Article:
The term 'Fertile Crescent' is commonly used as shorthand for the group of territories extending around the Rivers Tigris and Euphrates. Here it is assumed to consist of Syria, Lebanon, Jordan, Iraq and Palestine. Much has been written on the history of these countries which were taken from the Ottoman empire after 1918 and became Mandates under the League of Nations. For the most part the histories of these countries have been handled either individually or as part
of the history of Britain or France. In the first instance the emphasis has normally been on the development of nationalism and local resistance to alien control in a particular territory, leading to the modern successor state. In the second most studies have concentrated separately on how either
France or Britain handled the great problems they inherited, seldom comparing their strategies.
The aim of this book is to see the region as a whole and from both the European and indigenous points of view. The central argument is that the mandate system failed in its stated purpose of establishing stable democratic states out of what had been provinces or parts of provinces within the Ottoman empire. Rather it generated basically unstable polities and, in the special case of Palestine, one totally unresolved, and possibly unsolvable, conflict. The result was to leave the Middle East as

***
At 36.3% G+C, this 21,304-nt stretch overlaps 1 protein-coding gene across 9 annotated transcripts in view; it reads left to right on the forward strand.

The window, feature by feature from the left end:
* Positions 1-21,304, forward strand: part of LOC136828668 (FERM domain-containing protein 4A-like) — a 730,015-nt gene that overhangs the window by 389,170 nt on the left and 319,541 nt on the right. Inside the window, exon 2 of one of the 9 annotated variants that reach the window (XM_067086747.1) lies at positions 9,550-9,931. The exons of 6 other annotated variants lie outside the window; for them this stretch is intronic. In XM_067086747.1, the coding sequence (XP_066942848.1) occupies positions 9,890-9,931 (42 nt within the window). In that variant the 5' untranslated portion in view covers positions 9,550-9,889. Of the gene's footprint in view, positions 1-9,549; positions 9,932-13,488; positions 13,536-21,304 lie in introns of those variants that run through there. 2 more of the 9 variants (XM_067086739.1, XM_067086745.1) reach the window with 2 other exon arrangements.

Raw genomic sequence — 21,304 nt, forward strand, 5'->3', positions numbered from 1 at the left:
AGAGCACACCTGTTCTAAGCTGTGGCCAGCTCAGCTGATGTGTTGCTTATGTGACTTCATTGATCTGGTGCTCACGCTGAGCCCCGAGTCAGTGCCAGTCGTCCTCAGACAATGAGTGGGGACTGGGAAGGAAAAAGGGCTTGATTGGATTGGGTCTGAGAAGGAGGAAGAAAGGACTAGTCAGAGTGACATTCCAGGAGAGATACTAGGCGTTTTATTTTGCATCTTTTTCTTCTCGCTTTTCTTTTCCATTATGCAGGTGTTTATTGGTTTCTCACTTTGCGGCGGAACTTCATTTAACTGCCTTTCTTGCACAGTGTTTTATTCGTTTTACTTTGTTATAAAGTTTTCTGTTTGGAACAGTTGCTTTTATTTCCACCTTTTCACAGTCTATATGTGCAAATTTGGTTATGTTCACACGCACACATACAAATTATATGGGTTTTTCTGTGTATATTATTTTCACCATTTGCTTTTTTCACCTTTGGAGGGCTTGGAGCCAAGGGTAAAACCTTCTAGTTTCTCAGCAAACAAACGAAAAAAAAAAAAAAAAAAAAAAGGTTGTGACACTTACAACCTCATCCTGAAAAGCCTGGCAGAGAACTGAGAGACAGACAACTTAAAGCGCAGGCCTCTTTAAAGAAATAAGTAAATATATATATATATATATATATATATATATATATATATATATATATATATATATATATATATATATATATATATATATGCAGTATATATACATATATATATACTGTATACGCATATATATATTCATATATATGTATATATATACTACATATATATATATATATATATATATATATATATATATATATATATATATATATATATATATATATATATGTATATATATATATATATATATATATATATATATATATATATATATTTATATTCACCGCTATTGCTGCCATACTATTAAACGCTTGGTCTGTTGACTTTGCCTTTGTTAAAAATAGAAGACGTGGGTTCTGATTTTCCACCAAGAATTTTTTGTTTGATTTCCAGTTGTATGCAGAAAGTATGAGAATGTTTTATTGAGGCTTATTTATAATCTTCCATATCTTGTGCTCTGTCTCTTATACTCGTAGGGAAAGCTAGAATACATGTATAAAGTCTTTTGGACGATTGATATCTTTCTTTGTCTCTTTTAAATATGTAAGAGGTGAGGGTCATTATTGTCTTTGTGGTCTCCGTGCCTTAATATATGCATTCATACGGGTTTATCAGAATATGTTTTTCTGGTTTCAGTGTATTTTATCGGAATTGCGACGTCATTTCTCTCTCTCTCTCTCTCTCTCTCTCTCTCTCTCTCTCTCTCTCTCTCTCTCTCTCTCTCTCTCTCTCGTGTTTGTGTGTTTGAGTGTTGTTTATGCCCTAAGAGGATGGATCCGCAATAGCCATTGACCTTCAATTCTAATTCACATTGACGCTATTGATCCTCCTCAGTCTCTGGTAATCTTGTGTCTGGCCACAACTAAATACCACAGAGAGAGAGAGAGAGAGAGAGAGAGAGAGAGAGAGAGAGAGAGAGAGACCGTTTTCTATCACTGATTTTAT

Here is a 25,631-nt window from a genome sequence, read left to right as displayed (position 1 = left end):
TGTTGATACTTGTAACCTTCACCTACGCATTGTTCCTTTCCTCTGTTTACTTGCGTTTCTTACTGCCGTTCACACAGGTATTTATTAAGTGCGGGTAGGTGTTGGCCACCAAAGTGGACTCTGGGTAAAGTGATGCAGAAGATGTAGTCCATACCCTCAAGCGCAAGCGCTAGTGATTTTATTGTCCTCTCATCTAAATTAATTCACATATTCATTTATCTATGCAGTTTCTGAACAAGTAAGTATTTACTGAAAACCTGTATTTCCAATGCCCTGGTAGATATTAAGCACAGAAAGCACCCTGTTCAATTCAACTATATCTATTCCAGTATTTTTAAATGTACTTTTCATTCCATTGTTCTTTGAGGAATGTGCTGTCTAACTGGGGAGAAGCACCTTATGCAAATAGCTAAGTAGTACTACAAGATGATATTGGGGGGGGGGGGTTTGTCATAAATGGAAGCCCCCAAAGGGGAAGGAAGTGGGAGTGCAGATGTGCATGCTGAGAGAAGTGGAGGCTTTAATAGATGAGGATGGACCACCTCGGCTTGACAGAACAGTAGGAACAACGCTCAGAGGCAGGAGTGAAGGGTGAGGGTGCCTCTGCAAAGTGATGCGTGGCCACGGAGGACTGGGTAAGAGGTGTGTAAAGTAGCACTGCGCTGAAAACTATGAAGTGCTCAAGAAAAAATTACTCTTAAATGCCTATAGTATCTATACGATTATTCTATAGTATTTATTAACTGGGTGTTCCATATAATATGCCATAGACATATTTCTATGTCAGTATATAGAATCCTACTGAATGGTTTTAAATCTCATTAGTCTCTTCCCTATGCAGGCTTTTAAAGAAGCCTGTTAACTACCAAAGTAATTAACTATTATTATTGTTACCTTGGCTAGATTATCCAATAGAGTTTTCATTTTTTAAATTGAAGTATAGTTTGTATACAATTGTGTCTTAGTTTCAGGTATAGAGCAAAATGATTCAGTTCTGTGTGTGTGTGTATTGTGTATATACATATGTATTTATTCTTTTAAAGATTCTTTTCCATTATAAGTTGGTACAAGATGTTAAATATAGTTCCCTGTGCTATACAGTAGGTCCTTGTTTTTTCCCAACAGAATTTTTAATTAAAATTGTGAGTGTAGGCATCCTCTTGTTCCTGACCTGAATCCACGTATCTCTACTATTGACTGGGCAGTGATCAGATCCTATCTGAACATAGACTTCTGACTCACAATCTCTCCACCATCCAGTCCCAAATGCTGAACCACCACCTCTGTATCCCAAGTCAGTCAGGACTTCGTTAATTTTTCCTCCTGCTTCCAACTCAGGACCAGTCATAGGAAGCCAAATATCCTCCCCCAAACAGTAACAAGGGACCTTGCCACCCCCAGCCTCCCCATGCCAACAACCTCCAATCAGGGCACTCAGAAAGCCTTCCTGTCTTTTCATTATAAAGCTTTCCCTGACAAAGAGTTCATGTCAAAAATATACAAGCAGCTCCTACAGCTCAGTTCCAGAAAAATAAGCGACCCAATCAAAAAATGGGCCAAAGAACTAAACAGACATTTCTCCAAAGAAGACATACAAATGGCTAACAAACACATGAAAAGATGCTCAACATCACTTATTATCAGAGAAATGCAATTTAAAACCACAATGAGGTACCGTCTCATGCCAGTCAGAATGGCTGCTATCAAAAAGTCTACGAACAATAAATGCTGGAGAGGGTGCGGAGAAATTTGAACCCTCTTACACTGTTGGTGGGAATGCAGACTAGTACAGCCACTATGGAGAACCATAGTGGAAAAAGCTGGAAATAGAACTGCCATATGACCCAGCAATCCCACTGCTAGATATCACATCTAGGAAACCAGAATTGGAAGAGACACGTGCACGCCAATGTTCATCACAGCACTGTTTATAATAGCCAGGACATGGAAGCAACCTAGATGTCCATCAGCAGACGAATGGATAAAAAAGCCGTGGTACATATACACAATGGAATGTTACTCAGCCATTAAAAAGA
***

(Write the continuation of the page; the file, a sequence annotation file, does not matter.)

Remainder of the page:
perhaps the most volatile part of the world in the later twentieth century and beyond. The main purpose of the book is to examine why this was so.
Publisher: Oxford University Press
Number of pages: 400
Weight: 753 g
Dimensions: 241 x 164 x 29 mm
...the value of this work lies in its exceptional clarity amd the succinctness of its synthesis, which make it ideal for students and the uninitiated. The slim, but judiciously chosen, select bibliography and the detailed index add to its usefulness. * Jennifer M. Dueck, French Studies *
Fieldhouse's strength lies in his detailed and extensive knowledge of British imperial and general history. * Jan Zouplna, Quarterly Journal of African and Asian Studies, vol 74 *
As one would expect from Fieldhouse, the style is brisk and efficient, the writing lucid and the substance fair-minded. In a subject of daunting complexity, and on which much that is written has a polemical purpose, even well-informed readers will find its balance and clarity exceptionally useful. * John Darwin, TLS *
...a valuable point of access [and] extremely useful. * John Burman, Journal of the Royal Asiatic Society, Vol. 17/1 *
...a sound history of the Fertile Crescent under mandate * The English Historical Review *
Its comparative approach helps fill a huge gap in Middle East scholarship. * H-Soz-u-Kult *